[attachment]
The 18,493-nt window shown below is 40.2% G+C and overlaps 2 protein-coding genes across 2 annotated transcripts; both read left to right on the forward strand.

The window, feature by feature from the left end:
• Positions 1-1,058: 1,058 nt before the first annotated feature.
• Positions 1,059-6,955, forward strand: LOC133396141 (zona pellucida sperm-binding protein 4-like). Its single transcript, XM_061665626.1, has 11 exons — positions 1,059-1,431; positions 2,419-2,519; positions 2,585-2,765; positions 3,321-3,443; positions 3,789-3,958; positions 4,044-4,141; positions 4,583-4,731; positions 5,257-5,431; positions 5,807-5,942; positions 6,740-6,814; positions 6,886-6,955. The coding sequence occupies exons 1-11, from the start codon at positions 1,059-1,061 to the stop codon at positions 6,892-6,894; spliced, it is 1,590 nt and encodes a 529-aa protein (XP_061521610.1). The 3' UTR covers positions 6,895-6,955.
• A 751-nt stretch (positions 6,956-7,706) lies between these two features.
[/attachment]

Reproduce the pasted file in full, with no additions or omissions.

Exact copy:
The 18,493-nt window shown below is 40.2% G+C and overlaps 2 protein-coding genes across 2 annotated transcripts; both read left to right on the forward strand.

The window, feature by feature from the left end:
• Positions 1-1,058: 1,058 nt before the first annotated feature.
• Positions 1,059-6,955, forward strand: LOC133396141 (zona pellucida sperm-binding protein 4-like). Its single transcript, XM_061665626.1, has 11 exons — positions 1,059-1,431; positions 2,419-2,519; positions 2,585-2,765; positions 3,321-3,443; positions 3,789-3,958; positions 4,044-4,141; positions 4,583-4,731; positions 5,257-5,431; positions 5,807-5,942; positions 6,740-6,814; positions 6,886-6,955. The coding sequence occupies exons 1-11, from the start codon at positions 1,059-1,061 to the stop codon at positions 6,892-6,894; spliced, it is 1,590 nt and encodes a 529-aa protein (XP_061521610.1). The 3' UTR covers positions 6,895-6,955.
• A 751-nt stretch (positions 6,956-7,706) lies between these two features.